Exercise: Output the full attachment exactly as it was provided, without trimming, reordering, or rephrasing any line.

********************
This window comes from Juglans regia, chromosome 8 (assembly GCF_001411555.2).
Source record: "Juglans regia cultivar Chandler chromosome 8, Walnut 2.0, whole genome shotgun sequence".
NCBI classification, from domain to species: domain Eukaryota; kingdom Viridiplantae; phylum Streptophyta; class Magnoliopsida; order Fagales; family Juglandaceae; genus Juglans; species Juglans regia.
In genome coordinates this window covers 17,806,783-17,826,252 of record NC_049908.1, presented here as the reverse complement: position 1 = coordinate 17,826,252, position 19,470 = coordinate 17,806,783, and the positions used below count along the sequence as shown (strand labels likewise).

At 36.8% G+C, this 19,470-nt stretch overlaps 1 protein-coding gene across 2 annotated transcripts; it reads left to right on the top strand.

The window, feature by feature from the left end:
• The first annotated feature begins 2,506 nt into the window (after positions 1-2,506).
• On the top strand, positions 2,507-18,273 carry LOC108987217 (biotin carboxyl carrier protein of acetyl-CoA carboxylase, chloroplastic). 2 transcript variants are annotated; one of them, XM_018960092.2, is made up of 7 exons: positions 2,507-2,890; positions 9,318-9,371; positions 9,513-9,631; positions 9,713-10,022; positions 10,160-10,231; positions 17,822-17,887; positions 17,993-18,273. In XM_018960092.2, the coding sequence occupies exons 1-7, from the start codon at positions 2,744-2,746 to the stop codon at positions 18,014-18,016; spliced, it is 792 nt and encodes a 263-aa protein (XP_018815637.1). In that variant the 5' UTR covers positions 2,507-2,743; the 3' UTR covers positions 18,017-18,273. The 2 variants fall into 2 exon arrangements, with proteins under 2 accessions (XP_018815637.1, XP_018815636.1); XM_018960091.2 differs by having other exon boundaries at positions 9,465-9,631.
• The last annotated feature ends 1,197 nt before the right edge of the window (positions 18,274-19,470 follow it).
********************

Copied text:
This window comes from Juglans regia, chromosome 8 (assembly GCF_001411555.2).
Source record: "Juglans regia cultivar Chandler chromosome 8, Walnut 2.0, whole genome shotgun sequence".
NCBI classification, from domain to species: domain Eukaryota; kingdom Viridiplantae; phylum Streptophyta; class Magnoliopsida; order Fagales; family Juglandaceae; genus Juglans; species Juglans regia.
In genome coordinates this window covers 17,806,783-17,826,252 of record NC_049908.1, presented here as the reverse complement: position 1 = coordinate 17,826,252, position 19,470 = coordinate 17,806,783, and the positions used below count along the sequence as shown (strand labels likewise).

At 36.8% G+C, this 19,470-nt stretch overlaps 1 protein-coding gene across 2 annotated transcripts; it reads left to right on the top strand.

The window, feature by feature from the left end:
• The first annotated feature begins 2,506 nt into the window (after positions 1-2,506).
• On the top strand, positions 2,507-18,273 carry LOC108987217 (biotin carboxyl carrier protein of acetyl-CoA carboxylase, chloroplastic). 2 transcript variants are annotated; one of them, XM_018960092.2, is made up of 7 exons: positions 2,507-2,890; positions 9,318-9,371; positions 9,513-9,631; positions 9,713-10,022; positions 10,160-10,231; positions 17,822-17,887; positions 17,993-18,273. In XM_018960092.2, the coding sequence occupies exons 1-7, from the start codon at positions 2,744-2,746 to the stop codon at positions 18,014-18,016; spliced, it is 792 nt and encodes a 263-aa protein (XP_018815637.1). In that variant the 5' UTR covers positions 2,507-2,743; the 3' UTR covers positions 18,017-18,273. The 2 variants fall into 2 exon arrangements, with proteins under 2 accessions (XP_018815637.1, XP_018815636.1); XM_018960091.2 differs by having other exon boundaries at positions 9,465-9,631.
• The last annotated feature ends 1,197 nt before the right edge of the window (positions 18,274-19,470 follow it).